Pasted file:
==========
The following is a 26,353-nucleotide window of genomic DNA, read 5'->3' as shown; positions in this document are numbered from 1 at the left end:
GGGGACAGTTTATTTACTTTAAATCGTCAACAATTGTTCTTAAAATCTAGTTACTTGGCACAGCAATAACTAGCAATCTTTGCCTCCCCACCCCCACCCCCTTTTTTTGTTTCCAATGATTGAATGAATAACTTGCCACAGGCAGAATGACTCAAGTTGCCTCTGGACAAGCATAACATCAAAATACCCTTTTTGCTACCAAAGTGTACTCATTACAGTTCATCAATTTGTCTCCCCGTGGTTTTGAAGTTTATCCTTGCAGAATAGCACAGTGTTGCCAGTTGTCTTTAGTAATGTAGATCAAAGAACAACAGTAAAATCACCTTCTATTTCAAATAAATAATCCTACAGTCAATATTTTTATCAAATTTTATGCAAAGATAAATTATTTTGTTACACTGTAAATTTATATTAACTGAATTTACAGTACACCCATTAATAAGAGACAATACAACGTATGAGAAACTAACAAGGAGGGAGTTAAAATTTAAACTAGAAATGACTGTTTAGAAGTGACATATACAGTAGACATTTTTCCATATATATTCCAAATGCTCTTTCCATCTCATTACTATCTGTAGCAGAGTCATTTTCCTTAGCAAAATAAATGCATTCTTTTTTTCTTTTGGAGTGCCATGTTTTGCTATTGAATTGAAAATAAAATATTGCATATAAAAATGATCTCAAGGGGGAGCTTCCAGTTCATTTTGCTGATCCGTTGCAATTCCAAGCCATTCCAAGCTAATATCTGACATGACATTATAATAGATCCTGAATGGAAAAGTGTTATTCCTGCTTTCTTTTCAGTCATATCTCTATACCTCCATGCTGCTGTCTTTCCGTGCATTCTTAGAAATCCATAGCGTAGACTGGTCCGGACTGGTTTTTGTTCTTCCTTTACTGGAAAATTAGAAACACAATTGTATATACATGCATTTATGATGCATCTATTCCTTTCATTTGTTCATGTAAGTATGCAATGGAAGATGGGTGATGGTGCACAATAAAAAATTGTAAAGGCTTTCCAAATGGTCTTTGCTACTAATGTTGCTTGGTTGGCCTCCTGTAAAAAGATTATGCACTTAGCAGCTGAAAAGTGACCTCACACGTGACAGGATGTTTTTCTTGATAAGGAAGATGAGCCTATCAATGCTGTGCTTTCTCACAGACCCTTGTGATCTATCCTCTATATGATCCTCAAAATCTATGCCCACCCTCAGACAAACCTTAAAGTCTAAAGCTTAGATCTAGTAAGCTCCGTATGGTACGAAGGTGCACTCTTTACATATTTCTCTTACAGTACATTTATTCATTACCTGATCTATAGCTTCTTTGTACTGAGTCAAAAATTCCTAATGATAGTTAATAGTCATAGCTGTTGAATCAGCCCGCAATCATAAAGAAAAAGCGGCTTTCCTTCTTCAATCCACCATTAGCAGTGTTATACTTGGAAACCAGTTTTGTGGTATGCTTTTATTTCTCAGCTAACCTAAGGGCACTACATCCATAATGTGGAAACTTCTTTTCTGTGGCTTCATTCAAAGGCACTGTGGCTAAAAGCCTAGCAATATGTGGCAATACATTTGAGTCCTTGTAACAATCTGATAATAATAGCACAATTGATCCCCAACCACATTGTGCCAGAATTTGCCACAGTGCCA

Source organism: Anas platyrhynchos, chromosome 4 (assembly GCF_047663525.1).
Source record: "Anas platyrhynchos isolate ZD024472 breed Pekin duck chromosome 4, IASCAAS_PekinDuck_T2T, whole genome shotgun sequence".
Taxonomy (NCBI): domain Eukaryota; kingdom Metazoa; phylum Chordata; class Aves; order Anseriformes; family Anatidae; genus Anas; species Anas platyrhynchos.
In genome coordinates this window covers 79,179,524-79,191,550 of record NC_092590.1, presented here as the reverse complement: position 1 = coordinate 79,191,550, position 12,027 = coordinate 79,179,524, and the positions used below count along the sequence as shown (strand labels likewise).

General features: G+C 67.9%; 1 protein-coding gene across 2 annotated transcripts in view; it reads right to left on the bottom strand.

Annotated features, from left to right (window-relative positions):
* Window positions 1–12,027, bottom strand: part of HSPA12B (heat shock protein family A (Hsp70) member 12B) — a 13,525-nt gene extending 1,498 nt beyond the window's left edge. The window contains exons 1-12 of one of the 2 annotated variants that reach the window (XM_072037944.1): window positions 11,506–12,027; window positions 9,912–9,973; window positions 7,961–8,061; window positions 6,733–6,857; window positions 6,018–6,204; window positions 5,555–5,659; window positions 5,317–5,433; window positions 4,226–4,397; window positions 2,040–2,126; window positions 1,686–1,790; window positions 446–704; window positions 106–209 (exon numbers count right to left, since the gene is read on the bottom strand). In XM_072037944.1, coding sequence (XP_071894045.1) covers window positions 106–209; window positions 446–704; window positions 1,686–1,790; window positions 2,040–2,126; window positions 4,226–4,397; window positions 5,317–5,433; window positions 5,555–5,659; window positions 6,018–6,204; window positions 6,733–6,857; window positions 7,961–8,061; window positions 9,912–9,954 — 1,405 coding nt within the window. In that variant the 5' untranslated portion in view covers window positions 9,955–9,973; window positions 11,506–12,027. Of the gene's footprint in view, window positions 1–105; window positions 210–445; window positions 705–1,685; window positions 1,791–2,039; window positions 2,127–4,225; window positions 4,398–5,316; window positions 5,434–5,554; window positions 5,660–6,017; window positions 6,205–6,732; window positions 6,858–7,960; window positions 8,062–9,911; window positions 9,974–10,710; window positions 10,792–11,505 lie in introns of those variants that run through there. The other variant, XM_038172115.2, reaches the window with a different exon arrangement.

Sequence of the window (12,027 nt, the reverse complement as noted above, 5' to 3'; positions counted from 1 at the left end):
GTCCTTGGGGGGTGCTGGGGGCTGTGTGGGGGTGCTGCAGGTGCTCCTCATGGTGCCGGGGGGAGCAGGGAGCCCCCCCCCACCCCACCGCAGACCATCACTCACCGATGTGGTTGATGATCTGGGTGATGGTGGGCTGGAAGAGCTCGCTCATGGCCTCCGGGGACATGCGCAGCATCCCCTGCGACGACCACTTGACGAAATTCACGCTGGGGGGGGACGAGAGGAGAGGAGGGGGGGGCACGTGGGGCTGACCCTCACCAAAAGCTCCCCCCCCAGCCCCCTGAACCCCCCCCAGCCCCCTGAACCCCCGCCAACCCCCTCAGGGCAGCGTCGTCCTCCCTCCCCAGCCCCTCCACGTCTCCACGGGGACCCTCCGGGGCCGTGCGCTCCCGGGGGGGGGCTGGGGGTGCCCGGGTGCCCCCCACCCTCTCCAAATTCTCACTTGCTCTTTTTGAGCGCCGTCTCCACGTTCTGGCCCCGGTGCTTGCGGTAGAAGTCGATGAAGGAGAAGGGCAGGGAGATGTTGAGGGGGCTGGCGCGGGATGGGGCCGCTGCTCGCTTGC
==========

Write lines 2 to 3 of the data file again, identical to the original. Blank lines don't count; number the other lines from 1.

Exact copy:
GGGGACAGTTTATTTACTTTAAATCGTCAACAATTGTTCTTAAAATCTAGTTACTTGGCACAGCAATAACTAGCAATCTTTGCCTCCCCACCCCCACCCCCTTTTTTTGTTTCCAATGATTGAATGAATAACTTGCCACAGGCAGAATGACTCAAGTTGCCTCTGGACAAGCATAACATCAAAATACCCTTTTTGCTACCAAAGTGTACTCATTACAGTTCATCAATTTGTCTCCCCGTGGTTTTGAAGTTTATCCTTGCAGAATAGCACAGTGTTGCCAGTTGTCTTTAGTAATGTAGATCAAAGAACAACAGTAAAATCACCTTCTATTTCAAATAAATAATCCTACAGTCAATATTTTTATCAAATTTTATGCAAAGATAAATTATTTTGTTACACTGTAAATTTATATTAACTGAATTTACAGTACACCCATTAATAAGAGACAATACAACGTATGAGAAACTAACAAGGAGGGAGTTAAAATTTAAACTAGAAATGACTGTTTAGAAGTGACATATACAGTAGACATTTTTCCATATATATTCCAAATGCTCTTTCCATCTCATTACTATCTGTAGCAGAGTCATTTTCCTTAGCAAAATAAATGCATTCTTTTTTTCTTTTGGAGTGCCATGTTTTGCTATTGAATTGAAAATAAAATATTGCATATAAAAATGATCTCAAGGGGGAGCTTCCAGTTCATTTTGCTGATCCGTTGCAATTCCAAGCCATTCCAAGCTAATATCTGACATGACATTATAATAGATCCTGAATGGAAAAGTGTTATTCCTGCTTTCTTTTCAGTCATATCTCTATACCTCCATGCTGCTGTCTTTCCGTGCATTCTTAGAAATCCATAGCGTAGACTGGTCCGGACTGGTTTTTGTTCTTCCTTTACTGGAAAATTAGAAACACAATTGTATATACATGCATTTATGATGCATCTATTCCTTTCATTTGTTCATGTAAGTATGCAATGGAAGATGGGTGATGGTGCACAATAAAAAATTGTAAAGGCTTTCCAAATGGTCTTTGCTACTAATGTTGCTTGGTTGGCCTCCTGTAAAAAGATTATGCACTTAGCAGCTGAAAAGTGACCTCACACGTGACAGGATGTTTTTCTTGATAAGGAAGATGAGCCTATCAATGCTGTGCTTTCTCACAGACCCTTGTGATCTATCCTCTATATGATCCTCAAAATCTATGCCCACCCTCAGACAAACCTTAAAGTCTAAAGCTTAGATCTAGTAAGCTCCGTATGGTACGAAGGTGCACTCTTTACATATTTCTCTTACAGTACATTTATTCATTACCTGATCTATAGCTTCTTTGTACTGAGTCAAAAATTCCTAATGATAGTTAATAGTCATAGCTGTTGAATCAGCCCGCAATCATAAAGAAAAAGCGGCTTTCCTTCTTCAATCCACCATTAGCAGTGTTATACTTGGAAACCAGTTTTGTGGTATGCTTTTATTTCTCAGCTAACCTAAGGGCACTACATCCATAATGTGGAAACTTCTTTTCTGTGGCTTCATTCAAAGGCACTGTGGCTAAAAGCCTAGCAATATGTGGCAATACATTTGAGTCCTTGTAACAATCTGATAATAATAGCACAATTGATCCCCAACCACATTGTGCCAGAATTTGCCACAGTGCCA

Source organism: Anas platyrhynchos, chromosome 4 (assembly GCF_047663525.1).